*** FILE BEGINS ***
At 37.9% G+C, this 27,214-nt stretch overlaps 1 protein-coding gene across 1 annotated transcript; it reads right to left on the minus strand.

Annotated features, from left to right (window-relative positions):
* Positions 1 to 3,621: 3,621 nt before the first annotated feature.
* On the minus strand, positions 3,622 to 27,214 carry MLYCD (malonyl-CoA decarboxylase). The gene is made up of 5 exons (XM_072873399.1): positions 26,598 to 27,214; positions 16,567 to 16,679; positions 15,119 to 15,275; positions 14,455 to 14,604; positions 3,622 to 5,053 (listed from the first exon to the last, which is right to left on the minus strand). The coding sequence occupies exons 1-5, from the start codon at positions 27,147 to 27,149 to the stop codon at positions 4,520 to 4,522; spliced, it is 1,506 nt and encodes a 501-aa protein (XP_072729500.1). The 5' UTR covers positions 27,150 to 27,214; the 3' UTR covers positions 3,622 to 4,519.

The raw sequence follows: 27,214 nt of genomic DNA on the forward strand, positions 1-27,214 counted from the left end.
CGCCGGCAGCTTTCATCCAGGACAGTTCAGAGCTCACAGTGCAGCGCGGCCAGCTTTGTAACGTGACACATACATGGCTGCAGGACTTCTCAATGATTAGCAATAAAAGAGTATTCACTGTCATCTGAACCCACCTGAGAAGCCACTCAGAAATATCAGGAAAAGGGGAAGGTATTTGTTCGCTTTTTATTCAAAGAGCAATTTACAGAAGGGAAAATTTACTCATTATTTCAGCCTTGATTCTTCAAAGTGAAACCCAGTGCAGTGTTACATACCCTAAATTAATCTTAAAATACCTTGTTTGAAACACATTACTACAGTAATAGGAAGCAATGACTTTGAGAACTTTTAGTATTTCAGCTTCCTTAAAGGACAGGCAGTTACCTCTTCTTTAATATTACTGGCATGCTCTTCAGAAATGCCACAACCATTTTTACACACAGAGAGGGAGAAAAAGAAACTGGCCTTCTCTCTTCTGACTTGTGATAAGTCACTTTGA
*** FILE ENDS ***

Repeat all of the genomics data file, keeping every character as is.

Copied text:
At 37.9% G+C, this 27,214-nt stretch overlaps 1 protein-coding gene across 1 annotated transcript; it reads right to left on the minus strand.

Annotated features, from left to right (window-relative positions):
* Positions 1 to 3,621: 3,621 nt before the first annotated feature.
* On the minus strand, positions 3,622 to 27,214 carry MLYCD (malonyl-CoA decarboxylase). The gene is made up of 5 exons (XM_072873399.1): positions 26,598 to 27,214; positions 16,567 to 16,679; positions 15,119 to 15,275; positions 14,455 to 14,604; positions 3,622 to 5,053 (listed from the first exon to the last, which is right to left on the minus strand). The coding sequence occupies exons 1-5, from the start codon at positions 27,147 to 27,149 to the stop codon at positions 4,520 to 4,522; spliced, it is 1,506 nt and encodes a 501-aa protein (XP_072729500.1). The 5' UTR covers positions 27,150 to 27,214; the 3' UTR covers positions 3,622 to 4,519.

The raw sequence follows: 27,214 nt of genomic DNA on the forward strand, positions 1-27,214 counted from the left end.
CGCCGGCAGCTTTCATCCAGGACAGTTCAGAGCTCACAGTGCAGCGCGGCCAGCTTTGTAACGTGACACATACATGGCTGCAGGACTTCTCAATGATTAGCAATAAAAGAGTATTCACTGTCATCTGAACCCACCTGAGAAGCCACTCAGAAATATCAGGAAAAGGGGAAGGTATTTGTTCGCTTTTTATTCAAAGAGCAATTTACAGAAGGGAAAATTTACTCATTATTTCAGCCTTGATTCTTCAAAGTGAAACCCAGTGCAGTGTTACATACCCTAAATTAATCTTAAAATACCTTGTTTGAAACACATTACTACAGTAATAGGAAGCAATGACTTTGAGAACTTTTAGTATTTCAGCTTCCTTAAAGGACAGGCAGTTACCTCTTCTTTAATATTACTGGCATGCTCTTCAGAAATGCCACAACCATTTTTACACACAGAGAGGGAGAAAAAGAAACTGGCCTTCTCTCTTCTGACTTGTGATAAGTCACTTTGA